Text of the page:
Foreign Policy Blogs

100% Renewables (for Germany by 2050)

I had the opportunity to go to a real stimulating talk the other day.   Jochen Flasbarth, the President of the Federal Environment Agency of Germany, had just been to the big do at the NY Times, the “Energy for Tomorrow” conference.  Flasbarth was on a panel, moderated by Tom Friedman, with worthies such as Carol Browner; Steve Nadel, head of the American Council for an Energy-Efficient Economy; and Jim Rogers, CEO of Duke Energy.  (You can see the panel’s discussion on energy independence at the conference website.)

Our event was much smaller and more intimate – a salon as it was called.  The discussion was hosted by The World Policy Institute and the Heinrich Böll Foundation.  The Böll Foundation folks have been doing pathbreaking work for years on renewable energy and other clean tech.

Flasbarth talked about how the German people’s antipathy toward nuclear power, which predated the Fukushima catastrophe, along with a lucid recognition of the dangers of climate change, had made the German government, along with industry, science, and the non-profit communities really focus on how to transition to a nuke-free, carbon-free future.  This would be, in essence, a technology-driven energy economy.

He talked about how the government is now aiming toward a 100% renewable electricity supply by 2050.  The press release on this from the agency (from almost two years ago now) quotes Flasbarth as saying that “The results of the study demonstrate that electricity supply can be generated completely from renewable energies by 2050 and that secure supply can be guaranteed at all times.”

Feasible?  It’s already well in train.  In fact, solar PV penetration into the German electric markets is already lowering the price for wholesale electric power at the hours of peak demand by 40% from only very recently.  This recent item from Renew Economy lays out how this is being accomplished.  I asked President Flasbarth to comment on this and he confirmed that this was indeed the case.  Prices during peak demand hours, as you know, have traditionally been way above the average for the rest of the day.  Solar PV is standing this paradigm on its head.  You have high demand on hot sunny days – largely because of air conditioning. But, you are also going to have the highest boost from PV during that same time under those same conditions.  Ergo, with sufficient PV capacity installed, you are going to be able to supply more-than-enough peak power to offset demand and lower prices.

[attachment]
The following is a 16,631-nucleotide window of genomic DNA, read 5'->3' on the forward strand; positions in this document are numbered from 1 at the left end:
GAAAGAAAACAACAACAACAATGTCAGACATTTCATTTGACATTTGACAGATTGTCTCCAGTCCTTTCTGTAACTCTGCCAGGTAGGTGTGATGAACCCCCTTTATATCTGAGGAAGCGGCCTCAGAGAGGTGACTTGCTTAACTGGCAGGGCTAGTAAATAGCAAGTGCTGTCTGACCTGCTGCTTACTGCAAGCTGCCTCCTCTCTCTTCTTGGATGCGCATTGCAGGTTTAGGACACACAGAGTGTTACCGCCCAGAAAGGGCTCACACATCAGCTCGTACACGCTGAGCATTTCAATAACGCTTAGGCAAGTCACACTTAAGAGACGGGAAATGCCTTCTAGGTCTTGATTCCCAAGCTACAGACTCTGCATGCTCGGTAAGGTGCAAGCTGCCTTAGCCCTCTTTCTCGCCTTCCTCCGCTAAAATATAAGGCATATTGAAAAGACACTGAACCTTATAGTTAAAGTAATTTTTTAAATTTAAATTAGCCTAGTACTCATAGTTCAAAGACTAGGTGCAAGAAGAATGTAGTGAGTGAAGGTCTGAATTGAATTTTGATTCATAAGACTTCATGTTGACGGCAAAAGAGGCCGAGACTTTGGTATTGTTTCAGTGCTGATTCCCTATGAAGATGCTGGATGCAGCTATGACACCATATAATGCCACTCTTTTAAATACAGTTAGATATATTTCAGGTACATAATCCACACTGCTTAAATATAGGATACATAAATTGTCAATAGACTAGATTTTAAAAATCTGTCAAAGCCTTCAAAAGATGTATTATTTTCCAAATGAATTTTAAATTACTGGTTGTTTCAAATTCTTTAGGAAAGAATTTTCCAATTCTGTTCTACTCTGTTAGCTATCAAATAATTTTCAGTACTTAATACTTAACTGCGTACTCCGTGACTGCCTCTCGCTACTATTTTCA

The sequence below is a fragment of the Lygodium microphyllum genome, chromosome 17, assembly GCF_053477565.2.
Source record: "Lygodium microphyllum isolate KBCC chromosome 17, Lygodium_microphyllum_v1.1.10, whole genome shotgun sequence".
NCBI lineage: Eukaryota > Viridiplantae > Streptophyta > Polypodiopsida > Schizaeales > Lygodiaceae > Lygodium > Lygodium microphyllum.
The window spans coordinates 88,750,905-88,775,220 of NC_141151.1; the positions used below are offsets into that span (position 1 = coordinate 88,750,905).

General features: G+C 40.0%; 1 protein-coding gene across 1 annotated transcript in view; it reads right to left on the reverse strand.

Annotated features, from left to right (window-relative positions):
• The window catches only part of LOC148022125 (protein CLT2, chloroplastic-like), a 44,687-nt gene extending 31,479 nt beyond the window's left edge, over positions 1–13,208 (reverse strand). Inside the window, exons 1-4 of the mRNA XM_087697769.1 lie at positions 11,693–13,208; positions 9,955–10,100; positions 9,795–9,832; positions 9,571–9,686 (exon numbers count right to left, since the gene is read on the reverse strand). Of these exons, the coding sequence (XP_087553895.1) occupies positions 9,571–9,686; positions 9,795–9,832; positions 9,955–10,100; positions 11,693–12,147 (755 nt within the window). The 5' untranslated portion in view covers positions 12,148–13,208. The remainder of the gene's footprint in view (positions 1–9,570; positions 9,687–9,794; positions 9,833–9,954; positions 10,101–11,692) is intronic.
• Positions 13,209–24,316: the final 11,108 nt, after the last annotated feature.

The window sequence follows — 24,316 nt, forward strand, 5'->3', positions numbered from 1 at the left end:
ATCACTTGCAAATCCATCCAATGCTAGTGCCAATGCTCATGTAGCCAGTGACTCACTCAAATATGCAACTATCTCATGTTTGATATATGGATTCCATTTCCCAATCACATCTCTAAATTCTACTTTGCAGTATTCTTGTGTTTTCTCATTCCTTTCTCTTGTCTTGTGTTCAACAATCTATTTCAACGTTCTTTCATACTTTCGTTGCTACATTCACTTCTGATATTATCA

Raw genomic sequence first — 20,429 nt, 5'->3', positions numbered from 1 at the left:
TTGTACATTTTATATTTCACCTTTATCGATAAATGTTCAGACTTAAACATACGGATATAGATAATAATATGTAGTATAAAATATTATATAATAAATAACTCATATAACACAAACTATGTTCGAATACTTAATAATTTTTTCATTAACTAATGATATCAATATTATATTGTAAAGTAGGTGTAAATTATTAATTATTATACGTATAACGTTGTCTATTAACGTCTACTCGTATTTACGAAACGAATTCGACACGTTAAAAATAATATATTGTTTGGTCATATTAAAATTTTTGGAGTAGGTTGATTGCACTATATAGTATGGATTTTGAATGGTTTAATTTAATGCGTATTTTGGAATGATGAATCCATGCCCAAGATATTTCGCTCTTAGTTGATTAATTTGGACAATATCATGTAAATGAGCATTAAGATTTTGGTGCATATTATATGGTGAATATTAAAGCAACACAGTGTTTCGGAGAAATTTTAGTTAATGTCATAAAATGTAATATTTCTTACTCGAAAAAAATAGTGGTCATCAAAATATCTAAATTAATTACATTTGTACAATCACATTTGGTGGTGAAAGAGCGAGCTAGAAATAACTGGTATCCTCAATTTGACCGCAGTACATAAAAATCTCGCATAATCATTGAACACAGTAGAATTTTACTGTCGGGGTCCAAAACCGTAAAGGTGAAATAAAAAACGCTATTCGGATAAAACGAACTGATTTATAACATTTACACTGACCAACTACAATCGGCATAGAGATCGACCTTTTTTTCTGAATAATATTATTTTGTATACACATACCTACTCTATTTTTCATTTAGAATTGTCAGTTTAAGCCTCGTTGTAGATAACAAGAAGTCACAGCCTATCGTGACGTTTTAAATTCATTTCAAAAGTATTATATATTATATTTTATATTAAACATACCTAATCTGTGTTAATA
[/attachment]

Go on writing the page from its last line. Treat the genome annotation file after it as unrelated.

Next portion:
And, my dear friends, the Europeans have been installing PV at astonishing rates.  See this graphic showing new installed (and decommissioned) capacity in Europe in 2011.  (See the full report for 2011 from the EWEA here.)

Asked about public support in Germany for the phasing out of nuclear power and the transition to 100% renewables, Flasbarth confirmed it was very enthusiastic.  For one thing, there is a robust renewable energy industry in Germany which supports nearly 400,000 jobs.  That’s a winning argument.  For more, see this paper from the Heinrich Böll Foundation:  Myths and Facts: The German Switch from Nuclear to Renewables.

I, for one, am chortling in my joy!

 

Author

Bill Hewitt
Bill Hewitt

Bill Hewitt has been an environmental activist and professional for nearly 25 years. He was deeply involved in the battle to curtail acid rain, and was also a Sierra Club leader in New York City. He spent 11 years in public affairs for the NY State Department of Environmental Conservation, and worked on environmental issues for two NYC mayoral campaigns and a presidential campaign. He is a writer and editor and is the principal of Hewitt Communications. He has an M.S. in international affairs, has taught political science at Pace University, and has graduate and continuing education classes on climate change, sustainability, and energy and the environment at The Center for Global Affairs at NYU. His book, "A Newer World - Politics, Money, Technology, and What’s Really Being Done to Solve the Climate Crisis," will be out from the University Press of New England in December.



Areas of Focus:
the policy, politics, science and economics of environmental protection, sustainability, energy and climate change

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